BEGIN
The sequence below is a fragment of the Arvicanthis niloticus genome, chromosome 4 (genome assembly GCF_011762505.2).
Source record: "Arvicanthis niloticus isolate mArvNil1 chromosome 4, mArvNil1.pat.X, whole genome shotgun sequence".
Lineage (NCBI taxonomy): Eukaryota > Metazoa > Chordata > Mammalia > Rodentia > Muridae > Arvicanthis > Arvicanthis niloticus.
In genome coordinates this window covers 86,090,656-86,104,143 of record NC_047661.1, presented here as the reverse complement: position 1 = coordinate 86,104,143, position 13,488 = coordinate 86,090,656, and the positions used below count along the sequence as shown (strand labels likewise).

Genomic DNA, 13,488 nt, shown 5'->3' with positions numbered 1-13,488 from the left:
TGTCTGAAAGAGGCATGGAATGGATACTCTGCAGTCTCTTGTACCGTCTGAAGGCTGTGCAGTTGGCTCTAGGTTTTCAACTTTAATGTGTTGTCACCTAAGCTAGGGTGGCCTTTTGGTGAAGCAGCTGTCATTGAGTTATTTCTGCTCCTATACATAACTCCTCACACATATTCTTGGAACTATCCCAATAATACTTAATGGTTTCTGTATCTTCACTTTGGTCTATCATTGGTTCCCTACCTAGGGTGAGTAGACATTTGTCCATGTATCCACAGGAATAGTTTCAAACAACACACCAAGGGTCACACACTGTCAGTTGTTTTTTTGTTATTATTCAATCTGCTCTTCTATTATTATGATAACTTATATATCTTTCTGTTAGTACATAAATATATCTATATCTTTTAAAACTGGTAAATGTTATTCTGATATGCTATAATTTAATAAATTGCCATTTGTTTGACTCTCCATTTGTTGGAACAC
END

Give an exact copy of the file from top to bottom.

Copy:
The sequence below is a fragment of the Arvicanthis niloticus genome, chromosome 4 (genome assembly GCF_011762505.2).
Source record: "Arvicanthis niloticus isolate mArvNil1 chromosome 4, mArvNil1.pat.X, whole genome shotgun sequence".
Lineage (NCBI taxonomy): Eukaryota > Metazoa > Chordata > Mammalia > Rodentia > Muridae > Arvicanthis > Arvicanthis niloticus.
In genome coordinates this window covers 86,090,656-86,104,143 of record NC_047661.1, presented here as the reverse complement: position 1 = coordinate 86,104,143, position 13,488 = coordinate 86,090,656, and the positions used below count along the sequence as shown (strand labels likewise).

Genomic DNA, 13,488 nt, shown 5'->3' with positions numbered 1-13,488 from the left:
TGTCTGAAAGAGGCATGGAATGGATACTCTGCAGTCTCTTGTACCGTCTGAAGGCTGTGCAGTTGGCTCTAGGTTTTCAACTTTAATGTGTTGTCACCTAAGCTAGGGTGGCCTTTTGGTGAAGCAGCTGTCATTGAGTTATTTCTGCTCCTATACATAACTCCTCACACATATTCTTGGAACTATCCCAATAATACTTAATGGTTTCTGTATCTTCACTTTGGTCTATCATTGGTTCCCTACCTAGGGTGAGTAGACATTTGTCCATGTATCCACAGGAATAGTTTCAAACAACACACCAAGGGTCACACACTGTCAGTTGTTTTTTTGTTATTATTCAATCTGCTCTTCTATTATTATGATAACTTATATATCTTTCTGTTAGTACATAAATATATCTATATCTTTTAAAACTGGTAAATGTTATTCTGATATGCTATAATTTAATAAATTGCCATTTGTTTGACTCTCCATTTGTTGGAACAC